St. Mary’s Orphan Asylum for Girls — Annie A. (née Skehan) Gerow, mother of Bishop Gerow, Sister Leonie, Sister Mary Alice McKay in the yard with children of St. Mary Orphan Asylum October 1926.
By ANNETTE BURNS
Bishop John Joseph Chanche, S.S. arrived at Natchez on May 18, 1841. As spiritual father he knew provisions must be made to care for orphans. He arranged with Daughters of Charity of St Joseph to found an orphanage for girls in Natchez.
Sister Martha, Sister Philomena and Sister Scholastica arrived in Natchez by boat from Emmitsburg, Maryland, at 11:00 o'clock on the evening of January 28, 1847. They immediately received two girls on January 30, 1847 and the next day received a three-year-old girl.
Needing funds to help find a permanent place large enough for the orphanage and a day school they advertised a ladies fair. It was held for three days in December at the Natchez Court House assisted by ladies of all religious persuasion in Adams county.
With proceeds from the fair, subscriptions from citizens and the generosity of Colonel Rice C Ballard, the Sisters were able to purchase property on April 18, 1848. The house on the corner of Jefferson and Rankin, formerly occupied by Mr. Ferriday , consisted of 11 rooms, 3 dressing rooms, pantries, closets, 4 cisterns, brick house, wash house, cellars, stable, carriage house and school house.
Sixty children had been admitted to St Mary's Orphanage by January 30, 1854.. Bishop Van de Velde, who succeeded Bishop Chanche, felt it was desirable to incorporate the Asylum and on March 11, 1854 "An Act to Incorporate St. Mary's Orphan Asylum, a Charitable and Educational Institute in the City of Natchez" passed the state legislature and was signed by the Secretary of State.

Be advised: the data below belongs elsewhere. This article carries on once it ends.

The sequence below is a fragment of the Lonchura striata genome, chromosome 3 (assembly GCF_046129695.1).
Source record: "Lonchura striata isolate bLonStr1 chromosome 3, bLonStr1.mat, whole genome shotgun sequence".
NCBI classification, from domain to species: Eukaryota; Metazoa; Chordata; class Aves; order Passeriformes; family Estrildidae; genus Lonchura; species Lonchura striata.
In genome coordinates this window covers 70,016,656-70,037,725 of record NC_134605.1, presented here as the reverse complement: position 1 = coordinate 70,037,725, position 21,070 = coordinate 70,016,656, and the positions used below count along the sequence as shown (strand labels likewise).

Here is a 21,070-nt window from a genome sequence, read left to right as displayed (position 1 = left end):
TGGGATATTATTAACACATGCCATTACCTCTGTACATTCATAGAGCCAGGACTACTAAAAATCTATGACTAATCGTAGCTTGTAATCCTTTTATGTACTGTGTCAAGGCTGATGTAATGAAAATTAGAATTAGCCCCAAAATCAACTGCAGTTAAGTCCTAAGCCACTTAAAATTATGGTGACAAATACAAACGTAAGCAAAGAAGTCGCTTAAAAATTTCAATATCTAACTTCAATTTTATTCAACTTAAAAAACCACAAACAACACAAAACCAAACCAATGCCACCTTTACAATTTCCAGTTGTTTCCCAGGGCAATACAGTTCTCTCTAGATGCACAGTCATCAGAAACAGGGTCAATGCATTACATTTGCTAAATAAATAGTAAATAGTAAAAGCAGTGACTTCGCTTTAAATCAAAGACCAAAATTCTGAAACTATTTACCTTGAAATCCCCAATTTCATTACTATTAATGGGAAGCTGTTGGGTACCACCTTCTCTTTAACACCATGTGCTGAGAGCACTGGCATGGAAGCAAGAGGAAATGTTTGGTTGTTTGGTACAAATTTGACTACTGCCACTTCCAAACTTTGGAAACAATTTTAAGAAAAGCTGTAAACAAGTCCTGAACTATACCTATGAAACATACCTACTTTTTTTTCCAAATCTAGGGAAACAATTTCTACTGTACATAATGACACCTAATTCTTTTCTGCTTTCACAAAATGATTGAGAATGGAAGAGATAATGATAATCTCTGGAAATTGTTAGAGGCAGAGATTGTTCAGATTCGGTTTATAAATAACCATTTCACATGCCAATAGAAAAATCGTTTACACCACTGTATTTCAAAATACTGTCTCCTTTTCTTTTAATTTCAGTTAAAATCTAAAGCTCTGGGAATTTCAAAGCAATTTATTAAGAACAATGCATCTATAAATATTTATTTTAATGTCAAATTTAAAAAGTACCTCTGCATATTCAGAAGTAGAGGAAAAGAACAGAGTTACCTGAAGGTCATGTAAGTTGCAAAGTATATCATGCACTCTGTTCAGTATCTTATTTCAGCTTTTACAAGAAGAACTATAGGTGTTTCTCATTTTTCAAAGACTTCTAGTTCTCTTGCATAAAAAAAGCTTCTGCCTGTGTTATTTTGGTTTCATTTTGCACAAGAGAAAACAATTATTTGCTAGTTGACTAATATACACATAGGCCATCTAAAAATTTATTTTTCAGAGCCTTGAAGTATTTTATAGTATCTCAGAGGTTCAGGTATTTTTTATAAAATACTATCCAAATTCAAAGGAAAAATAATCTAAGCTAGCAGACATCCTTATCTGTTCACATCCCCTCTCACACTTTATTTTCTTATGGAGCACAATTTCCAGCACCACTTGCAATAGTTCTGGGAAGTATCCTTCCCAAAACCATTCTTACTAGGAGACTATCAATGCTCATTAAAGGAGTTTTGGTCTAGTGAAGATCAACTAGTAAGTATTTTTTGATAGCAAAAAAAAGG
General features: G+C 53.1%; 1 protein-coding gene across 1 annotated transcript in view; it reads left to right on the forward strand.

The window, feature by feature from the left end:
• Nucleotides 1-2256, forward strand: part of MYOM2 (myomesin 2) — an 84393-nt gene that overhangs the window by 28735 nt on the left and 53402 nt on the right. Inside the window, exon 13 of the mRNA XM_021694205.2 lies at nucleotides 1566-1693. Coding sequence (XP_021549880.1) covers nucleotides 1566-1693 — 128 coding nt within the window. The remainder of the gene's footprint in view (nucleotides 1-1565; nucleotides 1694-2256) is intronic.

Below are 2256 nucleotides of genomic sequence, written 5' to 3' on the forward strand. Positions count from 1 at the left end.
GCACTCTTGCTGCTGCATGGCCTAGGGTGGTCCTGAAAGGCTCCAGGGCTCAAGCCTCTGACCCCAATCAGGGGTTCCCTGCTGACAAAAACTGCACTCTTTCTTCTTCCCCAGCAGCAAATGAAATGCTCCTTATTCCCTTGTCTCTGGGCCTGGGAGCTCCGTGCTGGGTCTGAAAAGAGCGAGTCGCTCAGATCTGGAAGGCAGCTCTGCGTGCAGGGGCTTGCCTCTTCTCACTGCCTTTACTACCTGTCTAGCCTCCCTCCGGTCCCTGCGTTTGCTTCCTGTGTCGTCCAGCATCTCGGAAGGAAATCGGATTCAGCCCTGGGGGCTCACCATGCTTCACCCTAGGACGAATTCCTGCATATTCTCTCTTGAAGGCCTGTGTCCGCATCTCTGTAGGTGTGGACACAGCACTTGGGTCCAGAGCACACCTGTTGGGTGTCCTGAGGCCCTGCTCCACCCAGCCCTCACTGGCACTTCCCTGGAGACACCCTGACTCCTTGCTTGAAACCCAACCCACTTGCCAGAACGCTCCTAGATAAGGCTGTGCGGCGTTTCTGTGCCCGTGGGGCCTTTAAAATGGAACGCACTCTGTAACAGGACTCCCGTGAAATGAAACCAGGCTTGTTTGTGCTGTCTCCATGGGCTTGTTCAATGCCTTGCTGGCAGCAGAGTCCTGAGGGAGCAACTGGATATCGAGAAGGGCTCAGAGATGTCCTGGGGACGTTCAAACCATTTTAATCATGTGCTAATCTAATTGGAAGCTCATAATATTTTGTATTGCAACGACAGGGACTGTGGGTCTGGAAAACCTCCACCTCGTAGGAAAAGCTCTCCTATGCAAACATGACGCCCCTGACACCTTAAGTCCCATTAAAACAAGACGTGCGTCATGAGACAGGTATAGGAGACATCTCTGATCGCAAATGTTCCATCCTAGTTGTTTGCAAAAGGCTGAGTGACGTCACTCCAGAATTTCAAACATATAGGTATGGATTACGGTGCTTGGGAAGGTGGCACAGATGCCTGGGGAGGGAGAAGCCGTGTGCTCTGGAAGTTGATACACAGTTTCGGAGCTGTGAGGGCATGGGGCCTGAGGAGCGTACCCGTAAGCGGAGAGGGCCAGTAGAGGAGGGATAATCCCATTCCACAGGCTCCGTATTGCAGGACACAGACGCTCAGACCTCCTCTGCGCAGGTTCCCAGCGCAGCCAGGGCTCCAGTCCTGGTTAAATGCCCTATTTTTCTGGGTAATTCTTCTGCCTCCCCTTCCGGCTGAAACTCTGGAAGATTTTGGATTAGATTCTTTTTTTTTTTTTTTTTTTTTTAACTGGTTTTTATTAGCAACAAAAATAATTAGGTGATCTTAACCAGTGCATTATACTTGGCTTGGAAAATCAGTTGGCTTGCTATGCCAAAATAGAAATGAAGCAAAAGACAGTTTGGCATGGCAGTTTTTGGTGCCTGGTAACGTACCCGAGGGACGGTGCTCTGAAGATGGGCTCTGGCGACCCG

The meeting of board of trustees May 1, 1857 mentions grateful acknowledgement of a legacy of $5,000.00 from Francis Surget, Esq. A committee was appointed, estimates and proposals received and a new addition completed.
The numbers increased because of the war. These years find St. Mary's Orphanage struggling with expenses of caring for orphans and the sisters called to care for sick and wounded in other places of need, including Monroe and New Orleans La.
Natchez was briefly shelled September 2,1862, and the Sisters with 105 orphans hurried out of town to Laurel Hill Plantation, which the owner Mr. Mercer, offered to the Bishop for the Sisters and children. They would remain there for 17 months before returning to their home in Natchez.
Federal soldiers from many regiments made donations from collections taken at different times for the orphans. The ladies fair continued through the years and was the major source of income for St. Mary's Orphanage.
Providing a home like atmosphere began as a national movement and was thought to be a better option for children who were orphans.
The orphanage was open for 119 years from 1847 until 1966 when the building was razed. The Daughters of Charity were tireless as workers during their years caring for the orphans in Natchez.
From Cradle Days of St. Mary's at Natchez (1941) by Most Rev. Richard O. Gerow